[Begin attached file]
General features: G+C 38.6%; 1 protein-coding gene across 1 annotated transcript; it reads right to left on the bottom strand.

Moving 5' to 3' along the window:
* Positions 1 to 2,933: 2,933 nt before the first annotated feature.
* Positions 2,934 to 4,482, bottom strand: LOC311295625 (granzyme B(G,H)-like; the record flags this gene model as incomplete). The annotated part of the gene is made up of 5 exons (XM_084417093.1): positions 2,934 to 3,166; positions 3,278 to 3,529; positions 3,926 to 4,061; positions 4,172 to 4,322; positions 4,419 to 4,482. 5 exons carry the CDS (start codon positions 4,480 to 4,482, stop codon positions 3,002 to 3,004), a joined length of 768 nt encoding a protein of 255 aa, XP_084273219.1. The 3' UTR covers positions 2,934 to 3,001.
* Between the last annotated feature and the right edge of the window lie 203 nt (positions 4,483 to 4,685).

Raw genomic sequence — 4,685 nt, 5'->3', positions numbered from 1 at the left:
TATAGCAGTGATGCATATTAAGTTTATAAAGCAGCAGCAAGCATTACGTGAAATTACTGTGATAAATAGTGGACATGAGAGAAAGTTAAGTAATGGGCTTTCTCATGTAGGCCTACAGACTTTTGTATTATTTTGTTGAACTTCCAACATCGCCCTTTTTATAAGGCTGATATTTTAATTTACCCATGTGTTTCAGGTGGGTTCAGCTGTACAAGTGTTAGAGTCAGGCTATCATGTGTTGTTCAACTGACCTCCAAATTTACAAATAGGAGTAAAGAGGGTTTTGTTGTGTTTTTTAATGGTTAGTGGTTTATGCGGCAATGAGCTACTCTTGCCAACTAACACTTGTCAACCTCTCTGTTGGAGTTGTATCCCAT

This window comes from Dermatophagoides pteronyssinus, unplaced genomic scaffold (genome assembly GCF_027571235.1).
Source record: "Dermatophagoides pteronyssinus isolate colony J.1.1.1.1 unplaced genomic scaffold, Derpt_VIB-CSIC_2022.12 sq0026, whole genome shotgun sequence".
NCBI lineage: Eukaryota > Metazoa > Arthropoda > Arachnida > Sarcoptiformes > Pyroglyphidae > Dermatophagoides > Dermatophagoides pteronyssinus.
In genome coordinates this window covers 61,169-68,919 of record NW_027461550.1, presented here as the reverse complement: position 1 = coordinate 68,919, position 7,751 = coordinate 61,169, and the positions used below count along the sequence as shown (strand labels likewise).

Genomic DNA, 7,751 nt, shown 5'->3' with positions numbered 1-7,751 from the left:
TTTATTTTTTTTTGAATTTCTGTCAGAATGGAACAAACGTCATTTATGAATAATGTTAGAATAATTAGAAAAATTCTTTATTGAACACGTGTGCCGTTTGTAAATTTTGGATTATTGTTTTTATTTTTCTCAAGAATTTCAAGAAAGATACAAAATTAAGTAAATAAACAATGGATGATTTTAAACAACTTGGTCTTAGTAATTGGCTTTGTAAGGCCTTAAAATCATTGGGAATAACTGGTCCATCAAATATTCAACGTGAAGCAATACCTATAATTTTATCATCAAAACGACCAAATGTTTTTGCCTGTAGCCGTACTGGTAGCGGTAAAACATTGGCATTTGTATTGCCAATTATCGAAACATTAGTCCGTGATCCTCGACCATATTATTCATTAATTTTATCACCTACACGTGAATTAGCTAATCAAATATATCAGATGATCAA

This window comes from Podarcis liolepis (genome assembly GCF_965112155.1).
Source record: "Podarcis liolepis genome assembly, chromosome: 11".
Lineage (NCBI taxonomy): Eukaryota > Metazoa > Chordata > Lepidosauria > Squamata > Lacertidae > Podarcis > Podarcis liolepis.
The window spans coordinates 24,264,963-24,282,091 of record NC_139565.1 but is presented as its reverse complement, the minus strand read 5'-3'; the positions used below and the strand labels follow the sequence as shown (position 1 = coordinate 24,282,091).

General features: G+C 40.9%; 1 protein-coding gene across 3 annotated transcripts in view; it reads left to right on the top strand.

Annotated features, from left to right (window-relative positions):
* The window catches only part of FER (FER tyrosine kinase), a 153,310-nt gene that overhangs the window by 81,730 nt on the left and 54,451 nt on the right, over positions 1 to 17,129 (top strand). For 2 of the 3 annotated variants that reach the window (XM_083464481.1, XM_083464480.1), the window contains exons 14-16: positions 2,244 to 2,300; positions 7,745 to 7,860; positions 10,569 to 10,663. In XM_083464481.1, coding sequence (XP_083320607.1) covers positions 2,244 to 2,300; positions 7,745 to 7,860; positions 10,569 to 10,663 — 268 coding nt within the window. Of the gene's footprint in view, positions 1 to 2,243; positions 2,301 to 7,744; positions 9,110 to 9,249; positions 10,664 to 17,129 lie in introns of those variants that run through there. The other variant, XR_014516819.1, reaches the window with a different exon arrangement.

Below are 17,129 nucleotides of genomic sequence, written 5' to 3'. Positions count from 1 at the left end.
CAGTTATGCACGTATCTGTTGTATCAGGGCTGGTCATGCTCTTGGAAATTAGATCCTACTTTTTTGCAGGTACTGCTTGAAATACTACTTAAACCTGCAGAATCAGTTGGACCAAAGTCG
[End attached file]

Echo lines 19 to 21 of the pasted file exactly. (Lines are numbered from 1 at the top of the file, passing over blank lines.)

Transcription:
Annotated features, from left to right (window-relative positions):
* The window catches only part of FER (FER tyrosine kinase), a 153,310-nt gene that overhangs the window by 81,730 nt on the left and 54,451 nt on the right, over positions 1 to 17,129 (top strand). For 2 of the 3 annotated variants that reach the window (XM_083464481.1, XM_083464480.1), the window contains exons 14-16: positions 2,244 to 2,300; positions 7,745 to 7,860; positions 10,569 to 10,663. In XM_083464481.1, coding sequence (XP_083320607.1) covers positions 2,244 to 2,300; positions 7,745 to 7,860; positions 10,569 to 10,663 — 268 coding nt within the window. Of the gene's footprint in view, positions 1 to 2,243; positions 2,301 to 7,744; positions 9,110 to 9,249; positions 10,664 to 17,129 lie in introns of those variants that run through there. The other variant, XR_014516819.1, reaches the window with a different exon arrangement.

Below are 17,129 nucleotides of genomic sequence, written 5' to 3'. Positions count from 1 at the left end.